WASHINGTON (Reuters) - President Donald Trump said on Friday he had four candidates under consideration to be the next U.S. intelligence chief and that a decision would be made soon, even as one potential candidate said he was not interested in the job.
Trump abruptly dismissed acting Director of National Intelligence Joseph Maguire this week and replaced him with Richard Grenell, a controversial Trump loyalist who is also serving as the U.S. ambassador to Germany.
But Grenell was also tapped to serve in an acting capacity, and Trump is searching for someone to nominate to be the director of national intelligence, or DNI, on a permanent basis.
“Four great candidates are under consideration at DNI,” Trump wrote on Twitter. “Decision within next few weeks!”
Trump told reporters on Thursday he was considering Republican Representative Doug Collins for the job. But Collins said on Friday he was not interested and planned to pursue a candidacy for a U.S. Senate seat.
“I know the problems of our intelligence community, but this is not a job that is of interest to me. At this time, it’s not one that I would accept,” the Georgia congressman told Fox Business Network.
U.S. intelligence officials told members of the House of Representatives Intelligence Committee in a classified briefing last week that Russia was interfering in the 2020 U.S. presidential campaign to try to boost Trump’s prospects ahead of November’s election, according to a person familiar with the discussion.
When Trump fired Maguire, Democrats accused the president of trying to suppress critical intelligence information.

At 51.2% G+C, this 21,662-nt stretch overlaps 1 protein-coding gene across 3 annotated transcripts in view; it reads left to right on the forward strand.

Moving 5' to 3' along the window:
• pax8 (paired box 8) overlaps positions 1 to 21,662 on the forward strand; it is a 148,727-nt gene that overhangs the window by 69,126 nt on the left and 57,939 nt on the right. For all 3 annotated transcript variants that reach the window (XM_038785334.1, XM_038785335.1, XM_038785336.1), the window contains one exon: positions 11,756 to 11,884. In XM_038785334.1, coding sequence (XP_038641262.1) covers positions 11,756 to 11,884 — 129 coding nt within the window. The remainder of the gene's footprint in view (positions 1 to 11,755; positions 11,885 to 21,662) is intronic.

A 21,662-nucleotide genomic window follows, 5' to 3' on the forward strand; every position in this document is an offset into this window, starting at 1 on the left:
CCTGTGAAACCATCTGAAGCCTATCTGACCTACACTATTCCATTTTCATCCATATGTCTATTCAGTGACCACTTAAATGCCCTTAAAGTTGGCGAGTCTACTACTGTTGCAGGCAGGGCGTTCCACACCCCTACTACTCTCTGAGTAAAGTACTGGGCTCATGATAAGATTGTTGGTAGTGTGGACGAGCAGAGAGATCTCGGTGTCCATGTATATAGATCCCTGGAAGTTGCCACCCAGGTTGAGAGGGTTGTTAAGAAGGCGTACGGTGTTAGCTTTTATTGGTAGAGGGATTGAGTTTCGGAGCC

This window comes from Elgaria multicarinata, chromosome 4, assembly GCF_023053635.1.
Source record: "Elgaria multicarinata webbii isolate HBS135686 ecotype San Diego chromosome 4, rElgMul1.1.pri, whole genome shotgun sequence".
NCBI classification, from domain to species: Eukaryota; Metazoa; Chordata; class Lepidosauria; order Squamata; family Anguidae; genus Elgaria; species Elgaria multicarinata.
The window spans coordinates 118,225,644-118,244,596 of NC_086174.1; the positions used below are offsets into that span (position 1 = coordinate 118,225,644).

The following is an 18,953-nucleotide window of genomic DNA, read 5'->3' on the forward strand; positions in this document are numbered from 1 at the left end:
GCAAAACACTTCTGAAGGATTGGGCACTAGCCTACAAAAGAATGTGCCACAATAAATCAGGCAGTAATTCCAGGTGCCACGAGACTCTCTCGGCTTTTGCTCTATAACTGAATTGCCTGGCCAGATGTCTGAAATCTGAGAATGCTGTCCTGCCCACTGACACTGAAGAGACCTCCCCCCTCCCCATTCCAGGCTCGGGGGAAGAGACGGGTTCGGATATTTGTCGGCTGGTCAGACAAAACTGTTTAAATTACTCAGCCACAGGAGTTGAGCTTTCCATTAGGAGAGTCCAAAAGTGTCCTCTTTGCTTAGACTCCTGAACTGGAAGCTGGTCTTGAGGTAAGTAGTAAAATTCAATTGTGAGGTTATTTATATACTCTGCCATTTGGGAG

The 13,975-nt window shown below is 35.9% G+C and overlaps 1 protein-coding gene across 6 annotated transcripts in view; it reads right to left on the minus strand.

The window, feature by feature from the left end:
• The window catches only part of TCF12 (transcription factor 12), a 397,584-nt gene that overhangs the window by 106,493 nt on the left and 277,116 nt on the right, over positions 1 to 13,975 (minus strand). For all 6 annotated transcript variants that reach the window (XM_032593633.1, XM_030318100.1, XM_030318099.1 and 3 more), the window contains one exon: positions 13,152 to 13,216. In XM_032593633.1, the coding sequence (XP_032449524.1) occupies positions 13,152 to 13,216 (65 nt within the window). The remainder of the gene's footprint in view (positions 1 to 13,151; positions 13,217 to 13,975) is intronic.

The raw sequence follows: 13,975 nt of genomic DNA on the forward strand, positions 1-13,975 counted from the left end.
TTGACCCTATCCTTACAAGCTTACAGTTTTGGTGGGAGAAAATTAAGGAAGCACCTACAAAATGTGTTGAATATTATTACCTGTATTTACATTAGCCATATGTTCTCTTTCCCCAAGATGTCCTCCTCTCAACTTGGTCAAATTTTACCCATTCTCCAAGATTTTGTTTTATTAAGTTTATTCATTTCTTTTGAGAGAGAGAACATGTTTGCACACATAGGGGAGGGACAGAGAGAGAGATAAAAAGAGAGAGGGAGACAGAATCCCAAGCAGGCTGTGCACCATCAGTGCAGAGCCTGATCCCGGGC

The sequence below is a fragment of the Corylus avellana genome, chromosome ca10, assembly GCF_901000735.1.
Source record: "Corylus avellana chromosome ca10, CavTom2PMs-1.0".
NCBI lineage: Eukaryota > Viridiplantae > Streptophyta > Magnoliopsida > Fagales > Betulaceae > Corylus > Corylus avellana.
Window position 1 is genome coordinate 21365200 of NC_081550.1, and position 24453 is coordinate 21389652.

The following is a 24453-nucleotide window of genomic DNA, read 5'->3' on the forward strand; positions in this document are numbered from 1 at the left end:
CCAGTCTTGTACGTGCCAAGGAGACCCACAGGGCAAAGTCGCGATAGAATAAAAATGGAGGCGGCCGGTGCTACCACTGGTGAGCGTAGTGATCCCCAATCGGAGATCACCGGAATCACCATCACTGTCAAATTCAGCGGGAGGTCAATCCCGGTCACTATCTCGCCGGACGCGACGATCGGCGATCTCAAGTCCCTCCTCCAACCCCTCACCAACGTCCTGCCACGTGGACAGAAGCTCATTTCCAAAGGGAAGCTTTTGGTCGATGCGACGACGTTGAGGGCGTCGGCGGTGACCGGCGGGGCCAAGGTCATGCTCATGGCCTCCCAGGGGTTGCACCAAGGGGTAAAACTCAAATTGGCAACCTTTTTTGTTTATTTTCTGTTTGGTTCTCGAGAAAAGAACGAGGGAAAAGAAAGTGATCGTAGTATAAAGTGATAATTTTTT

Russia, which has denied the U.S. intelligence community’s assessment that it meddled in the 2016 election, said on Friday the allegations regarding its current activities were also false.
Former Republican Senator Dan Coats was Trump’s last full-time spy chief, but he resigned last July after differences with the president over the role Russia played in the 2016 election became public.
Maguire, a career intelligence officer, had served in an acting capacity since then. His deputy, Andrew Hallman, said in a statement that he was stepping down from the job on Friday.
The post of director of national intelligence, which was created after the Sept. 11, 2001, attacks on the United States, oversees the 17 U.S. civilian and military intelligence agencies, including the CIA.
Reporting by Susan Heavey; Writing by Susan Heavey and Tim Ahmann; Editing by Bernadette Baum, Jonathan Oatis and Richard Chang
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